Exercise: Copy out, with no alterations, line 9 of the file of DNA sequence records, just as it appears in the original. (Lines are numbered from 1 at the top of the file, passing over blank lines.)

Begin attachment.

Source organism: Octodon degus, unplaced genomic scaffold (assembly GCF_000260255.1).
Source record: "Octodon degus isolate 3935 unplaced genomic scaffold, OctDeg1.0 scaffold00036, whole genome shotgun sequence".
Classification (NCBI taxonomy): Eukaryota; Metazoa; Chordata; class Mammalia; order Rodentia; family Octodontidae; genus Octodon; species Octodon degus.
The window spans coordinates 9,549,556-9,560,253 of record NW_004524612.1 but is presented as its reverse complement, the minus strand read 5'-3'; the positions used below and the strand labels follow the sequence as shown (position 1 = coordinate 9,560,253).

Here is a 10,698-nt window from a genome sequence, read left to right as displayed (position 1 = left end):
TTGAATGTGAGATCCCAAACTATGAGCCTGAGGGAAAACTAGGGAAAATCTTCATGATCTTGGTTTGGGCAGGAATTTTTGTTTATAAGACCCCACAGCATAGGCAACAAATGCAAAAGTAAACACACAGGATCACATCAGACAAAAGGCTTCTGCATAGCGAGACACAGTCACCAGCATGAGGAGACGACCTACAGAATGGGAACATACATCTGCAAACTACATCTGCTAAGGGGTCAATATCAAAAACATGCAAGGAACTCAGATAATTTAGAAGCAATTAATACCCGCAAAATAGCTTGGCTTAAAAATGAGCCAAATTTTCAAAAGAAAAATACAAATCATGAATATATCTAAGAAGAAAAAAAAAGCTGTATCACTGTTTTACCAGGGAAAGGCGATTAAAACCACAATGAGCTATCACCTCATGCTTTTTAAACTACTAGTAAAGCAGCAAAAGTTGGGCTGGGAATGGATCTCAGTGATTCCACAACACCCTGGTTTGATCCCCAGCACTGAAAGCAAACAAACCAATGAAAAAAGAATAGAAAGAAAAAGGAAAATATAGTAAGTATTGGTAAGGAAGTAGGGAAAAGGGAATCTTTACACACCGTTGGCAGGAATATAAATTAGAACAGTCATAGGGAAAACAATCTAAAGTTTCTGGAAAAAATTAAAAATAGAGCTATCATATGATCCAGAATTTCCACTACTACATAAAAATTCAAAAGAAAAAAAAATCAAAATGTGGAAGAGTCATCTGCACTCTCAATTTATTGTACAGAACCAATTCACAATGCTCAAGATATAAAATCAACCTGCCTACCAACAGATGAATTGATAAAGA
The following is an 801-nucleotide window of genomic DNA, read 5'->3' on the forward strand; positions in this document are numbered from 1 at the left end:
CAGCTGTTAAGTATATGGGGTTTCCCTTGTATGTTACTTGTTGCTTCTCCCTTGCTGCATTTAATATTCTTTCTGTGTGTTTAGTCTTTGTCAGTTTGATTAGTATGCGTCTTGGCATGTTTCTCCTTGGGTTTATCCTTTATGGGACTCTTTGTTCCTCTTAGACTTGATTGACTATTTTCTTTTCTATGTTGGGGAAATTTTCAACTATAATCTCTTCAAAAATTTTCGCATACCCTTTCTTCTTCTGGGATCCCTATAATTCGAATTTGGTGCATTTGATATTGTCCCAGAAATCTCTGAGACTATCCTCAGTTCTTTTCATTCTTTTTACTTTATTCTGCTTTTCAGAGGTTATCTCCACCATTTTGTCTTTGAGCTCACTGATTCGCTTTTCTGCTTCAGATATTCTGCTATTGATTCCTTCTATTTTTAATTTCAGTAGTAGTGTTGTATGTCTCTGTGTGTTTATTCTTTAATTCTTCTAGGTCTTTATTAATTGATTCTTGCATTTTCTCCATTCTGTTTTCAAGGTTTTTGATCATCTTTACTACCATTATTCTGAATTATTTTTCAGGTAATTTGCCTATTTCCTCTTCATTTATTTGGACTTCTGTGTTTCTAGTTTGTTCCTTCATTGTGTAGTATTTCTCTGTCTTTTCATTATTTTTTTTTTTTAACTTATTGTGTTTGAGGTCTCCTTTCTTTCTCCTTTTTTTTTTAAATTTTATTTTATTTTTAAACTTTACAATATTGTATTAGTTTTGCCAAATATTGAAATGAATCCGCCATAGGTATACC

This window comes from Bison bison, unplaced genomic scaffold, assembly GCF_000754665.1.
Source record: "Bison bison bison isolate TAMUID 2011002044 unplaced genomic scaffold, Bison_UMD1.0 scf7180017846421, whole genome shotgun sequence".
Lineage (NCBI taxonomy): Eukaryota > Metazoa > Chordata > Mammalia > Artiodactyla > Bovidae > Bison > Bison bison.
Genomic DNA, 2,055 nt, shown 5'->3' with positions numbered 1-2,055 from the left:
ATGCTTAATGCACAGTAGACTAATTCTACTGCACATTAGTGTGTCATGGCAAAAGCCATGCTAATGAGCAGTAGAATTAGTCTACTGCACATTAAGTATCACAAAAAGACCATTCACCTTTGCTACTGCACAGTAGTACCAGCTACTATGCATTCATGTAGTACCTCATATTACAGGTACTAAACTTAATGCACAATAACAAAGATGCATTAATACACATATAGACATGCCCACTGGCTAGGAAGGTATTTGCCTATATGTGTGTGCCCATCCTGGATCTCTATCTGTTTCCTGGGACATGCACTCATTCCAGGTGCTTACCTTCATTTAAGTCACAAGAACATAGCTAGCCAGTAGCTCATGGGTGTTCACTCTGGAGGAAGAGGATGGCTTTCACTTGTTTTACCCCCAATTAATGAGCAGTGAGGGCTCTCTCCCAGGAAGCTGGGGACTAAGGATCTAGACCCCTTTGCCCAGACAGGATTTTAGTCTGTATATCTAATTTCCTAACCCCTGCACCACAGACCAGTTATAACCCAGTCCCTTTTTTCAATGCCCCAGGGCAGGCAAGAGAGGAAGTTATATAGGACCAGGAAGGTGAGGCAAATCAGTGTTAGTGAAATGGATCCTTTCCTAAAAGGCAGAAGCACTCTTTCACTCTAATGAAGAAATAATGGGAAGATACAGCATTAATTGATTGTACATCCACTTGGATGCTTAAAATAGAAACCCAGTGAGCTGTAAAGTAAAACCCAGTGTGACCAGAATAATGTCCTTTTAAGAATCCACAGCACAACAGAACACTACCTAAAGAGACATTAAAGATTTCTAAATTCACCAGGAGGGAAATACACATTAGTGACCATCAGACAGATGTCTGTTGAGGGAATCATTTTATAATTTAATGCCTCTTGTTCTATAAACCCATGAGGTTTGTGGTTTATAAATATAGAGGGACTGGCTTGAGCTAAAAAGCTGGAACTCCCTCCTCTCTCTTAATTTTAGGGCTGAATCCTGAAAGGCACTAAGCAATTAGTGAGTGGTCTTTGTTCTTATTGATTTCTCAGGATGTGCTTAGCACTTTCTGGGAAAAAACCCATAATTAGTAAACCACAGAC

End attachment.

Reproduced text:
This window comes from Bison bison, unplaced genomic scaffold, assembly GCF_000754665.1.